Political Forces in Ingushetia Demand More Say in Republic’s Affairs

Publication: Eurasia Daily Monitor Volume: 9 Issue: 45

Yunus-Bek Yevkurov (Source: Reuters)

On March 3, Russia’s Anti-Terrorism Committee (NAK) preliminarily confirmed the killing of another leader of Ingushetia’s militants, Adam Tsyzdoev. Tsyzdoev and another rebel were killed by the security services in the northern Ingushetian town of Malgobek. The militants reportedly fired shots at police who tried to stop their car and were killed by return fire (https://ria.ru/defense_safety/20120303/584242832.html, March 3).

The situation in Ingushetia remains tense despite a considerable decrease in the number of attacks during the past nearly two years since the well-known Ingush militant leader Ali Taziev (aka Ali Yevloev, Emir Magas) was captured by the Russian security services in June 2010. Meanwhile, local opposition to the head of the republic, Yunus-Bek Yevkurov, has become more vocal, as the public grows impatient with his promises to improve economic conditions and the rule of law.

On February 29, a voter’s organization in Ingushetia urged the republic’s residents to boycott the Russian presidential elections on March 4. The rationale they gave was that if Yevkurov did not provide a sufficient turnout and number of votes for Vladimir Putin, the latter would replace him. The organization’s appeal began: “You, disenfranchised stepchildren of the Russian state!” (https://ingushetiyaru.org/news/22750.html, February 29).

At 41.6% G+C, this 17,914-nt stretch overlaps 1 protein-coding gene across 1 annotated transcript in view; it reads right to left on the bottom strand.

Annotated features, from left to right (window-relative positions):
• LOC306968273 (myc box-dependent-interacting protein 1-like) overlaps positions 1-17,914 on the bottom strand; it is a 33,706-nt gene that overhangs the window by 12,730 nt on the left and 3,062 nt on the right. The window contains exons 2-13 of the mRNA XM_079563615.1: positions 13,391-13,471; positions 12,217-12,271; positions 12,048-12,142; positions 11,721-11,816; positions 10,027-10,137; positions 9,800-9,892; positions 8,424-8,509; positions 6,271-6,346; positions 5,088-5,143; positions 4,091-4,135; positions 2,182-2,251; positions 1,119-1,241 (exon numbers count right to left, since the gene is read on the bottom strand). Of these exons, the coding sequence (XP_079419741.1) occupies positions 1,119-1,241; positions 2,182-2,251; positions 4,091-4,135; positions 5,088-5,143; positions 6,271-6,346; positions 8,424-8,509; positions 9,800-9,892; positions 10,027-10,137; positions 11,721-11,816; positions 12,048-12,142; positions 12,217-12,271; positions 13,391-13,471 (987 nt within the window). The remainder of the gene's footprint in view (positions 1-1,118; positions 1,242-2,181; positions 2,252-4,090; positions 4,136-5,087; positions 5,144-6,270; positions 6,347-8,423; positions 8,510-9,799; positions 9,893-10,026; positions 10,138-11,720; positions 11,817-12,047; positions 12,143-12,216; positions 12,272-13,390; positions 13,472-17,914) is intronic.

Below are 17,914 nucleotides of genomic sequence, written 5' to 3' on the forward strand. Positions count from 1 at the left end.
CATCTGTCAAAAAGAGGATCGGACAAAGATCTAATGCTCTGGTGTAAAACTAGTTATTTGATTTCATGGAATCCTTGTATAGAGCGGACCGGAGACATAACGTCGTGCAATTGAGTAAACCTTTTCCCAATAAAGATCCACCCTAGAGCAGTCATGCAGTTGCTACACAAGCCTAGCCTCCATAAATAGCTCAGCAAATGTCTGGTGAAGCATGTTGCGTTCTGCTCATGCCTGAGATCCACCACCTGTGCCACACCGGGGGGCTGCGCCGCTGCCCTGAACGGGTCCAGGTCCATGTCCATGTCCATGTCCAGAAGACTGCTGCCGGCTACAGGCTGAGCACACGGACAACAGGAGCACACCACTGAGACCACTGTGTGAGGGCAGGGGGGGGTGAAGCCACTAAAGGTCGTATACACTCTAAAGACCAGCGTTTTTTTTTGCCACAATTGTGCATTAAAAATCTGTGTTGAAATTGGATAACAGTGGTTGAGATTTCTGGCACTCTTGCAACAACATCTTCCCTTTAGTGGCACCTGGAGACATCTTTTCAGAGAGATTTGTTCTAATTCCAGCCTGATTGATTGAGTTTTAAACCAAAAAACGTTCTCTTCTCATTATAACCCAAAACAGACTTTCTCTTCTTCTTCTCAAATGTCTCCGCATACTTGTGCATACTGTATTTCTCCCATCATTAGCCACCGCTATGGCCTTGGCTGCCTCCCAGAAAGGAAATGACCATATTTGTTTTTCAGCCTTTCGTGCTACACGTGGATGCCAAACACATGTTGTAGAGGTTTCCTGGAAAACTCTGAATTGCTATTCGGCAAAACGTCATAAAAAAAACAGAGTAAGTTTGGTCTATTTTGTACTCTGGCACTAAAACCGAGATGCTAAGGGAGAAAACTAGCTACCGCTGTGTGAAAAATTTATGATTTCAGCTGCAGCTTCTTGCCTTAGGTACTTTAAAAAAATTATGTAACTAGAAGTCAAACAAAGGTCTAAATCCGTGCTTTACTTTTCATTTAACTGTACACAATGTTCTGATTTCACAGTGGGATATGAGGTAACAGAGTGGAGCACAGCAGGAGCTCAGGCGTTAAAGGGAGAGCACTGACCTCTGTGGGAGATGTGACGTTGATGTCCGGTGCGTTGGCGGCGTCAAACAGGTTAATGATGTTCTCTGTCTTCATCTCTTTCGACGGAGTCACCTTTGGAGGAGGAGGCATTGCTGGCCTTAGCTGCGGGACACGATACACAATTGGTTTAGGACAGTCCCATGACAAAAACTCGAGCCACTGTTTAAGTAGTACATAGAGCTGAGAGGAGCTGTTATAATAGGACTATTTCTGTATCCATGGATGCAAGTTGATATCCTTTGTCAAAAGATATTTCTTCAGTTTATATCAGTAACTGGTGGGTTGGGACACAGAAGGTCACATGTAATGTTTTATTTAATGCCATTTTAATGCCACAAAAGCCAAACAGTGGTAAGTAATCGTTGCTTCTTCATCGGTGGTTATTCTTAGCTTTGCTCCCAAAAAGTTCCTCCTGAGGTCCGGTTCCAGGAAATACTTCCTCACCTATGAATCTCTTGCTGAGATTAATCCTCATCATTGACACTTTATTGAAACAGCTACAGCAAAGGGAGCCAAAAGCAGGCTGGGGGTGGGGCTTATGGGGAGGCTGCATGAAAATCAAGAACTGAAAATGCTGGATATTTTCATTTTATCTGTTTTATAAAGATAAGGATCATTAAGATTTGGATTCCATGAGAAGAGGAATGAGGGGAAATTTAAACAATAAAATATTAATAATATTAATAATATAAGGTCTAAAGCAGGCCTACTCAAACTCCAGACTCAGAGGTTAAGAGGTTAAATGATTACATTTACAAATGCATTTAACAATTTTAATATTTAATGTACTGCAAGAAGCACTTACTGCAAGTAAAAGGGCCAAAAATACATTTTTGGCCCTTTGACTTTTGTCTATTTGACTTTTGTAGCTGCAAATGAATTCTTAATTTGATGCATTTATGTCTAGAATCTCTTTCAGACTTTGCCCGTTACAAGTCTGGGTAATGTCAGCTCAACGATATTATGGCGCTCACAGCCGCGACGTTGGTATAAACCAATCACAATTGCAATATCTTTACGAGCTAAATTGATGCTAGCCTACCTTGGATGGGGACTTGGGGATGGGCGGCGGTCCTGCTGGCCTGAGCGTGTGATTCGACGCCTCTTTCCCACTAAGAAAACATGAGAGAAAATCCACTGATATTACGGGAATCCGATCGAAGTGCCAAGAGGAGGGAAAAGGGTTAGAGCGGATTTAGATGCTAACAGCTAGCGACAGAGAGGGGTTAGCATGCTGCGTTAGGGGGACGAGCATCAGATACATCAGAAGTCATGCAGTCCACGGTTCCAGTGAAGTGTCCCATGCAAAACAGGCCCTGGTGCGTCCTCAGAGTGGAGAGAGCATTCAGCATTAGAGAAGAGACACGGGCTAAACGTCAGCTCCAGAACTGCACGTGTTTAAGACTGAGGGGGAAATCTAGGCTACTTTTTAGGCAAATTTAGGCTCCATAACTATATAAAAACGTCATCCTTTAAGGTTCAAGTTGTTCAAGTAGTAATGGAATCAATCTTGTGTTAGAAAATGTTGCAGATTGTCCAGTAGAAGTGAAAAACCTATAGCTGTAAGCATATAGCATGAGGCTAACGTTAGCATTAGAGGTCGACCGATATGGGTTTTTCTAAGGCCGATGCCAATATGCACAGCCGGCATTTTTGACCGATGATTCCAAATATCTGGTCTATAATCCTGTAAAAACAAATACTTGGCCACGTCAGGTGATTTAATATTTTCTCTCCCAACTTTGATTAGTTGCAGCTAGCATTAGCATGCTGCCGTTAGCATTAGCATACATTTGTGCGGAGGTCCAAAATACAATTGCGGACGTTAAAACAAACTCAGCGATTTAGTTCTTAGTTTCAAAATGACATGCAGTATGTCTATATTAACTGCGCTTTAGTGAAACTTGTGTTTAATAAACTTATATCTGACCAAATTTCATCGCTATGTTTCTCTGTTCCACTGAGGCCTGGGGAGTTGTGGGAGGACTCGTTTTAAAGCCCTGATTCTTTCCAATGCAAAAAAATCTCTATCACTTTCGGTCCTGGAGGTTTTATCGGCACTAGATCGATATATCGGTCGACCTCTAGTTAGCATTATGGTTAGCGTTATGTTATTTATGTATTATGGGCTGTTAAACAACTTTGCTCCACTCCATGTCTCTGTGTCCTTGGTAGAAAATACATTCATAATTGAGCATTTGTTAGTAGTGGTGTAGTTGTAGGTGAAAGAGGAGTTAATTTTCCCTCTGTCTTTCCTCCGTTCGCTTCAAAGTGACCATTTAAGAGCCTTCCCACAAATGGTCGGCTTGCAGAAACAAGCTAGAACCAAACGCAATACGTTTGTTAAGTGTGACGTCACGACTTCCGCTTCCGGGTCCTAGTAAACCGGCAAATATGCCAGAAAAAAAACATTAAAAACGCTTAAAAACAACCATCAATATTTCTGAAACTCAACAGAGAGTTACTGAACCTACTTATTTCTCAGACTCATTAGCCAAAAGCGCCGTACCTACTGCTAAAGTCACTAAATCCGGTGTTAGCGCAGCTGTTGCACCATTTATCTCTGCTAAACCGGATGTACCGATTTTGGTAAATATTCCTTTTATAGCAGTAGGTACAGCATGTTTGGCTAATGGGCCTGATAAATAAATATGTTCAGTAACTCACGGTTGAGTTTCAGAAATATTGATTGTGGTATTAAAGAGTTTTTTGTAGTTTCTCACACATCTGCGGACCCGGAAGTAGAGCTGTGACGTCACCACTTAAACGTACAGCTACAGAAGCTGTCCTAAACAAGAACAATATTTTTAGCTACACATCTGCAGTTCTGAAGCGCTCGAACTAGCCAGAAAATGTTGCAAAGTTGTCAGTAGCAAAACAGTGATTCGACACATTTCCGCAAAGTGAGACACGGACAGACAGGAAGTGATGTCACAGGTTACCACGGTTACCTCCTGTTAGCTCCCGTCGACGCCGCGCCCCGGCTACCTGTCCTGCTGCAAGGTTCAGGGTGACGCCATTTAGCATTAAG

The feeling that ethnic Ingush have a pariah status in Russia is very pervasive in Ingushetia. On February 28, Ingush civil activists from the organization Mekhk Khel (People’s Council) addressed Russian President Dmitry Medvedev and Prime Minister Vladimir Putin. “Supported by the federal center in everything, North Ossetia has become a gendarme of our region,” the activists stated. “Especially regarding the Ingush side. It is not a secret to us that even important cadre decisions in Ingushetia in the past decades have been dictated by the Ossetian side.” The authors of the appeal urged Moscow to stop playing to North Ossetia’s whims and disregarding Ingush interests. They warned that if Moscow did not take into account Ingushetia’s interests, there would be no improvement in the political, economic or criminal situation in the republic (https://ingushetiyaru.org/news/22734.html, February 28).

The neighboring North Caucasus republics of Ingushetia and North Ossetia have had a long-standing territorial dispute over the Prigorodny district, which was transferred to North Ossetia from Ingushetia following Stalin’s deportation of the Ingush people in 1944. In 1992, tensions in the district erupted into an armed conflict that resulted in tens of thousands of the ethnic Ingush being driven out of the Prigorodny district. Since then, the conflict has been officially declared “solved” by Moscow several times, but the issues of refugees and political settlement have remained extremely sensitive in Ingushetia.